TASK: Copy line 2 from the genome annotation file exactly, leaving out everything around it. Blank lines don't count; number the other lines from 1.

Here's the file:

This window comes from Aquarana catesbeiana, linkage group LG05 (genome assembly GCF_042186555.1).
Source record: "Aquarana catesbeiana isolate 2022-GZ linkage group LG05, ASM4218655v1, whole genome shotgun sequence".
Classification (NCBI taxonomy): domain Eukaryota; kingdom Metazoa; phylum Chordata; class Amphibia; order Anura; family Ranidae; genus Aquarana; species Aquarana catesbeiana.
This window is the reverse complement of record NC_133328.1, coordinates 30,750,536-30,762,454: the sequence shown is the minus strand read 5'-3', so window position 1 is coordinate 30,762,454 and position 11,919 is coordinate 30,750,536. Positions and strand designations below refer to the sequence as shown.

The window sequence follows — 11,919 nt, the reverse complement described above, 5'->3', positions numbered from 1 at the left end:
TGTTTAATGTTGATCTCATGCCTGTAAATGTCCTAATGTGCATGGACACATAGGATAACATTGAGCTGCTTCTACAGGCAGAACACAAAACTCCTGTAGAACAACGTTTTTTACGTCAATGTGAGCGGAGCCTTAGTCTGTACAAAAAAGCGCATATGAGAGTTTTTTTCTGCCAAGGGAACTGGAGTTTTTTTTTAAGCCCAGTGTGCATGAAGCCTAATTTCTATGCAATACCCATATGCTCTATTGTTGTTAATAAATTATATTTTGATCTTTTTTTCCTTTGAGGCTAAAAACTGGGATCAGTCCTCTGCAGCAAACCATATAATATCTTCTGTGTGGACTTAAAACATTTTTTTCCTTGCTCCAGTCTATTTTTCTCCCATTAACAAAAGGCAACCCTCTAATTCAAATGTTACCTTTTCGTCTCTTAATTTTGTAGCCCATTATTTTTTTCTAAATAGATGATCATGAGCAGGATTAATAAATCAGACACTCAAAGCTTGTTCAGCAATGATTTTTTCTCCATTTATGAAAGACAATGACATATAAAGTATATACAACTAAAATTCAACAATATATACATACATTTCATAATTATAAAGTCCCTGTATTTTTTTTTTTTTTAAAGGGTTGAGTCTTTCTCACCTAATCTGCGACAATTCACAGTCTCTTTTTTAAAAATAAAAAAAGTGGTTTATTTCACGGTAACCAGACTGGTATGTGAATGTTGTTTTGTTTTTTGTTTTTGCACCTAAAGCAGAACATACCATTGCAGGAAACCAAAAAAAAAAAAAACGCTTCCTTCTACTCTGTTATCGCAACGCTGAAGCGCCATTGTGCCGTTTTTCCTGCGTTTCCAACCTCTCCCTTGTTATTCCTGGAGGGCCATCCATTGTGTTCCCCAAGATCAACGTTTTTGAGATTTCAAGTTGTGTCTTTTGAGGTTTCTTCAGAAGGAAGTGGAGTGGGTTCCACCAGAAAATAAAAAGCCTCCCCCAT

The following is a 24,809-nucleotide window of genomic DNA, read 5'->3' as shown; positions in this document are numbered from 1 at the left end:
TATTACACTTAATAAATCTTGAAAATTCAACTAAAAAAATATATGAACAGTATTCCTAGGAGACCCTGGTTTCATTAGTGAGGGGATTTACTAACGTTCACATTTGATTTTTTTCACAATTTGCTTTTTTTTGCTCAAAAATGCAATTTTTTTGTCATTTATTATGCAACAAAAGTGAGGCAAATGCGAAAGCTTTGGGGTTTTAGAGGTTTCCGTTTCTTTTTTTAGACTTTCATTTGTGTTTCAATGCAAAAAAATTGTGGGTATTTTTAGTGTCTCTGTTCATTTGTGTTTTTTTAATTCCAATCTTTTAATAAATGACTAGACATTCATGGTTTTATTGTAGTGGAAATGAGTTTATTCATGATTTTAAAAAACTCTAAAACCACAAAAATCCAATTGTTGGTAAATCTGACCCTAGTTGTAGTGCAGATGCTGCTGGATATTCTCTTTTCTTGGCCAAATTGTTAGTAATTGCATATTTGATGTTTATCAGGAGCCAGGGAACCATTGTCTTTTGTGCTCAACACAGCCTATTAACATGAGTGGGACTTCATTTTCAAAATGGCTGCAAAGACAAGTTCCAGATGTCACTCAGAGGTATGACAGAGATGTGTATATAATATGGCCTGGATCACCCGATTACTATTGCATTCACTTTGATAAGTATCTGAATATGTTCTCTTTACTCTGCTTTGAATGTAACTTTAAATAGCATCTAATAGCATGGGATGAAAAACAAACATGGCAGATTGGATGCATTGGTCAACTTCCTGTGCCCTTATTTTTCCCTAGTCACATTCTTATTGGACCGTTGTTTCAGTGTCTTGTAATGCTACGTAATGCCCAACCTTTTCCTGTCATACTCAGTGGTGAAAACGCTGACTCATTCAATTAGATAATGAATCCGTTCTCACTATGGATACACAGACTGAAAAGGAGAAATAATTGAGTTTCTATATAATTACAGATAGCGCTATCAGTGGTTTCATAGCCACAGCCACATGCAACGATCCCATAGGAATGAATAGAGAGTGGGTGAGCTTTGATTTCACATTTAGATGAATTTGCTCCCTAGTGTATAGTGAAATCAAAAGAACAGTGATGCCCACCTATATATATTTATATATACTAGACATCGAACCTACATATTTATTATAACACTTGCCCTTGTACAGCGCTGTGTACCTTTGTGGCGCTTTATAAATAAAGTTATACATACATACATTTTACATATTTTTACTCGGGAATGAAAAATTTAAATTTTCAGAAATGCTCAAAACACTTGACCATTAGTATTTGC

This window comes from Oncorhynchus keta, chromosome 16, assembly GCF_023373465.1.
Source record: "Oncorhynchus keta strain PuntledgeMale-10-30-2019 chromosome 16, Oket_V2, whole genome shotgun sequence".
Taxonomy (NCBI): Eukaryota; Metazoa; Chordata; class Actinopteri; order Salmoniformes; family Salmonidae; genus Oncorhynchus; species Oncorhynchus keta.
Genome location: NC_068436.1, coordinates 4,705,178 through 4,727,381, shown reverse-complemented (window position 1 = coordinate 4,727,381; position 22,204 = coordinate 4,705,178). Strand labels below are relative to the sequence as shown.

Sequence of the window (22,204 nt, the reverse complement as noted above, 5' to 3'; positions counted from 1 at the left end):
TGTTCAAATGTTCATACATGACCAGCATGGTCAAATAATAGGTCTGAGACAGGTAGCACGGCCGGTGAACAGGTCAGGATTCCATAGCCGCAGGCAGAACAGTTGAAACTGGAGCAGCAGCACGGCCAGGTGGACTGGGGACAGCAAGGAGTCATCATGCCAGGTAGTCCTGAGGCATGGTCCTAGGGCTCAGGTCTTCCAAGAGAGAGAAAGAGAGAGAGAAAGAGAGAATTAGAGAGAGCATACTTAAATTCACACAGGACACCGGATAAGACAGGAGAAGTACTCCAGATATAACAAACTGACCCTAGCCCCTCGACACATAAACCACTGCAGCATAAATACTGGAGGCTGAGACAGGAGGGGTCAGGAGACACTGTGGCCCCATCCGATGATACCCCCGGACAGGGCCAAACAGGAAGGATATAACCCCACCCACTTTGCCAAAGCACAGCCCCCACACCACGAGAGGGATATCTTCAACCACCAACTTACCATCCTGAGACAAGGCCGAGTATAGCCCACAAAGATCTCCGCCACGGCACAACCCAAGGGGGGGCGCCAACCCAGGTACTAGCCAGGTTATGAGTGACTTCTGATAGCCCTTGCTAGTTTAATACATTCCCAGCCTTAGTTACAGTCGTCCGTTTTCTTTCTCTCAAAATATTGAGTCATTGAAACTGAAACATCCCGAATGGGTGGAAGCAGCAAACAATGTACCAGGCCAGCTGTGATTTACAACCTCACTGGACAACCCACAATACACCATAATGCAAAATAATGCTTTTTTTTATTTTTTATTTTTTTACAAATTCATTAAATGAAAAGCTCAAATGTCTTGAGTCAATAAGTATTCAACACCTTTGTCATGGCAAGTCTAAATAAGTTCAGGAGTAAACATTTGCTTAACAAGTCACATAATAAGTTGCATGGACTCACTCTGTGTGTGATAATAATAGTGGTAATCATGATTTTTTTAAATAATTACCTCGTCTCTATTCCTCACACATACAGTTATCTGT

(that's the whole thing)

Source record: "Aquarana catesbeiana isolate 2022-GZ linkage group LG05, ASM4218655v1, whole genome shotgun sequence".